- Evaluate the animals. Use the auction list during your evaluation to mark animals that have caught your attention and take notes as you talk to breeders. This will help you keep track of the animals once the auction has begun. Pay close attention to the animals. Evaluate them from snout to tail, & top to bottom. Read article “Evaluating Conformations” for more details.
- Document the Sales Prices. During the auction, it can be helpful to document the sales price of each animal. This helps to see the price trends of the sale. Sometimes the first couple of animals will sell at lower prices, as it takes the bidders a bit of time to warm up and begin participating in the auction. The hardest part is to have several animals selected and pick one to buy. Because they are auctioned off in order, it sort of forces you to bid on the first animal on your list. This is how I came home with two animals…when I really only wanted one!
- Pay Attention! Save the chitchat with your neighbor for after the sale. The animals are auctioned at a fast rate and it can be easy to miss one of your selections.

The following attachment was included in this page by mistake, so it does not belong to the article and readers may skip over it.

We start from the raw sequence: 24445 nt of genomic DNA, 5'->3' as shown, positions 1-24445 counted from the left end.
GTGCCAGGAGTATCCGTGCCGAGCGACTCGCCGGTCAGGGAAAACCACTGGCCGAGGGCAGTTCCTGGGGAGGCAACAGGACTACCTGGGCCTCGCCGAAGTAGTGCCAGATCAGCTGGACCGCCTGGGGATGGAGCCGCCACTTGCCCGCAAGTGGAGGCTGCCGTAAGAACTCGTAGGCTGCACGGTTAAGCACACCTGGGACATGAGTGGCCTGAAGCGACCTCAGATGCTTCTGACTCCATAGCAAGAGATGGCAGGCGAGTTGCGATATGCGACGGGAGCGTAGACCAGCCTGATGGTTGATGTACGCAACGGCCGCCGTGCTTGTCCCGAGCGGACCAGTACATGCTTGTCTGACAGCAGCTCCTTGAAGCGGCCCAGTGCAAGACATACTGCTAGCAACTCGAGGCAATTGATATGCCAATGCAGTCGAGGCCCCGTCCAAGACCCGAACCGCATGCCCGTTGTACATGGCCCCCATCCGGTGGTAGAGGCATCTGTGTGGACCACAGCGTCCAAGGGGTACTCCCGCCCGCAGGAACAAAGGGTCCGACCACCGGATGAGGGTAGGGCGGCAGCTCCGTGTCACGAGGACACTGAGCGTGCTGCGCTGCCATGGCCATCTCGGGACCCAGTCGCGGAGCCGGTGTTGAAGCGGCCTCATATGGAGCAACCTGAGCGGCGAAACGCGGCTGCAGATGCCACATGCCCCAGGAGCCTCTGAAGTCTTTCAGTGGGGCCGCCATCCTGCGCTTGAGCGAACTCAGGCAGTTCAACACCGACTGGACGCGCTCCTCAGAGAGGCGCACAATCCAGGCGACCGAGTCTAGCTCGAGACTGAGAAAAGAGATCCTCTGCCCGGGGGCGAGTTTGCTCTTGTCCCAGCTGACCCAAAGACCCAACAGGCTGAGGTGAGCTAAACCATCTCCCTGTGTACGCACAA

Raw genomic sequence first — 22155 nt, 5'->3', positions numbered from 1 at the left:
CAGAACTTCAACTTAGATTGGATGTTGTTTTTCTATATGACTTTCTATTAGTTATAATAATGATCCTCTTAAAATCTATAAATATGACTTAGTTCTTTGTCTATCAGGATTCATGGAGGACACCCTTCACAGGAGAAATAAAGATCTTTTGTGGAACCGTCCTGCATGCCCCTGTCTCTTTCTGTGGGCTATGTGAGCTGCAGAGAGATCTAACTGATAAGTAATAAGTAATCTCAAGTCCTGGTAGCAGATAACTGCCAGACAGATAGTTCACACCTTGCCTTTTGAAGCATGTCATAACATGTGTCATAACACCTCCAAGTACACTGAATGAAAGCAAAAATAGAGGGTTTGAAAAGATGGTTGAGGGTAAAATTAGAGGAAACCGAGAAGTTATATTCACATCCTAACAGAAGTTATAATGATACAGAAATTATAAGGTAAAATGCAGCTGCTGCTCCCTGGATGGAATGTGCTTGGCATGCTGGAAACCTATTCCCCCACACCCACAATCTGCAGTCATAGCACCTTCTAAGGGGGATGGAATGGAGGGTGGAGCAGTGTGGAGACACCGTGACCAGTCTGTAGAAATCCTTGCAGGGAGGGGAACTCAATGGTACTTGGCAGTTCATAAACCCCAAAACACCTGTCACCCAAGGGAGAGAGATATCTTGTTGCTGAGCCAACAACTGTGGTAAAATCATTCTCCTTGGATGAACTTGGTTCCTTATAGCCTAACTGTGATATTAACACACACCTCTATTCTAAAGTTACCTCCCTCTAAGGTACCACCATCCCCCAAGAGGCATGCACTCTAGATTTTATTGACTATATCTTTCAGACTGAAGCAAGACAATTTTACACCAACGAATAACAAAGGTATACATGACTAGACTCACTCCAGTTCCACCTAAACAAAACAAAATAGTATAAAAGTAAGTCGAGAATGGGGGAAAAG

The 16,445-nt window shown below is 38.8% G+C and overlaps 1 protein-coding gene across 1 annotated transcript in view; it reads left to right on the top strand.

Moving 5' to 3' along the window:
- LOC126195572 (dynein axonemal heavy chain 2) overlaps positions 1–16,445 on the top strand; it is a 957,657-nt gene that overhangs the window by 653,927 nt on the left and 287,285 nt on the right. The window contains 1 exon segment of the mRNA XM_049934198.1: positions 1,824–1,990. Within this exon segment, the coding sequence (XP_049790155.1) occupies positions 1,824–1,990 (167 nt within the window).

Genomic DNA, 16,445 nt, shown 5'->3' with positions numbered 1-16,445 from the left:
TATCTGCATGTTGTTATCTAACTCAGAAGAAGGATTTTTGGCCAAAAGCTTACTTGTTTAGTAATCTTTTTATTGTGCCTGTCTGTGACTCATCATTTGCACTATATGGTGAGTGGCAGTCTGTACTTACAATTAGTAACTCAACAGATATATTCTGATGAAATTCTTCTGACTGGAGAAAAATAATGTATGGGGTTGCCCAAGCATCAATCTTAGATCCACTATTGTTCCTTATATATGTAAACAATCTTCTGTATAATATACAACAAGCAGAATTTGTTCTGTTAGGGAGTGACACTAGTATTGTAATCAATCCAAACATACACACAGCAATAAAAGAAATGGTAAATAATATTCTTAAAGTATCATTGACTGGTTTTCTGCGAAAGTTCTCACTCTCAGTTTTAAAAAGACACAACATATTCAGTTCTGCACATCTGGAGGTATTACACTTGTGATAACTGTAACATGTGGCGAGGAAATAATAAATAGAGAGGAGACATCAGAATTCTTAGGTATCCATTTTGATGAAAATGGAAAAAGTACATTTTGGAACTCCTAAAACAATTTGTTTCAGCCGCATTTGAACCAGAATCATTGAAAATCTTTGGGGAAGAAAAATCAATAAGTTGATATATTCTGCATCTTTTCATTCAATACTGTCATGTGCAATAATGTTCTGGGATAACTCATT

- Stick to your Budget: The only exception to exceeding your budget is if your budget was not a realistic market price to begin with. For example, if you thought you could buy an animal for $200 and the bottom prices are $350, then your budget was not accurate and you will need to adjust. If the market prices are just crazy high, move-on as there are plenty of other resources to pick up an animal at a reasonable price. Pets-n-Projects.com can be a great resource for networking buyers & breeders in your area.
- Feed Choice: If you purchase an animal, be sure to ask the breeder what feed has been given to your animal. If you will be using a different feed, you will want to take a week to transition the animal from one feed to the other. Read article “How to Safely Switch Feeds” for more details.